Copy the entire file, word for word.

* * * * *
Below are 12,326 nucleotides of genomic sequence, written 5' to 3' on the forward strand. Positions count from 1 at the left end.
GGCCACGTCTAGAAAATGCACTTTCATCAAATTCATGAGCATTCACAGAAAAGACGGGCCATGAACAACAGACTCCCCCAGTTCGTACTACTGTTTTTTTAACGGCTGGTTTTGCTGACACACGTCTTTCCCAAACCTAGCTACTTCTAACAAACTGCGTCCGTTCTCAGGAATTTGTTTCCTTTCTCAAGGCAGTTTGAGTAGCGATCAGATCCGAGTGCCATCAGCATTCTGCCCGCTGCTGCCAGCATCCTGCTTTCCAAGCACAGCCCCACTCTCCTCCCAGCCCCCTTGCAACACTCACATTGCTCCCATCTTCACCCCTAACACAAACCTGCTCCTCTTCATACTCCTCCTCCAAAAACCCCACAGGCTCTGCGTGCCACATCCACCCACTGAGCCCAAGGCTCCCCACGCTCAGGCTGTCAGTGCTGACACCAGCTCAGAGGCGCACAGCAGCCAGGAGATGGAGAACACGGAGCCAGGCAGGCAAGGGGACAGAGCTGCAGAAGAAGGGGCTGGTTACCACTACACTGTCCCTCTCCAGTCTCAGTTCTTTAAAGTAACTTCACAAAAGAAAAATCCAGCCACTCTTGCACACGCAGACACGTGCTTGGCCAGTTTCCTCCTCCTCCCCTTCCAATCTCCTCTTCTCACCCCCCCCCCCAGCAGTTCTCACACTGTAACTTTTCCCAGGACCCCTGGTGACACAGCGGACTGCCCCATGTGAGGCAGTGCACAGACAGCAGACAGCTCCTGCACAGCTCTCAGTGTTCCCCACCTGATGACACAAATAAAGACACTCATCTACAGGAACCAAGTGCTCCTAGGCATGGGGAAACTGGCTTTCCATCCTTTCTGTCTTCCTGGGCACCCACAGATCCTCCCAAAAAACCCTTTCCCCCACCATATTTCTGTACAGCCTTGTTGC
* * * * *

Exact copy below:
Below are 12,326 nucleotides of genomic sequence, written 5' to 3' on the forward strand. Positions count from 1 at the left end.
GGCCACGTCTAGAAAATGCACTTTCATCAAATTCATGAGCATTCACAGAAAAGACGGGCCATGAACAACAGACTCCCCCAGTTCGTACTACTGTTTTTTTAACGGCTGGTTTTGCTGACACACGTCTTTCCCAAACCTAGCTACTTCTAACAAACTGCGTCCGTTCTCAGGAATTTGTTTCCTTTCTCAAGGCAGTTTGAGTAGCGATCAGATCCGAGTGCCATCAGCATTCTGCCCGCTGCTGCCAGCATCCTGCTTTCCAAGCACAGCCCCACTCTCCTCCCAGCCCCCTTGCAACACTCACATTGCTCCCATCTTCACCCCTAACACAAACCTGCTCCTCTTCATACTCCTCCTCCAAAAACCCCACAGGCTCTGCGTGCCACATCCACCCACTGAGCCCAAGGCTCCCCACGCTCAGGCTGTCAGTGCTGACACCAGCTCAGAGGCGCACAGCAGCCAGGAGATGGAGAACACGGAGCCAGGCAGGCAAGGGGACAGAGCTGCAGAAGAAGGGGCTGGTTACCACTACACTGTCCCTCTCCAGTCTCAGTTCTTTAAAGTAACTTCACAAAAGAAAAATCCAGCCACTCTTGCACACGCAGACACGTGCTTGGCCAGTTTCCTCCTCCTCCCCTTCCAATCTCCTCTTCTCACCCCCCCCCCCAGCAGTTCTCACACTGTAACTTTTCCCAGGACCCCTGGTGACACAGCGGACTGCCCCATGTGAGGCAGTGCACAGACAGCAGACAGCTCCTGCACAGCTCTCAGTGTTCCCCACCTGATGACACAAATAAAGACACTCATCTACAGGAACCAAGTGCTCCTAGGCATGGGGAAACTGGCTTTCCATCCTTTCTGTCTTCCTGGGCACCCACAGATCCTCCCAAAAAACCCTTTCCCCCACCATATTTCTGTACAGCCTTGTTGC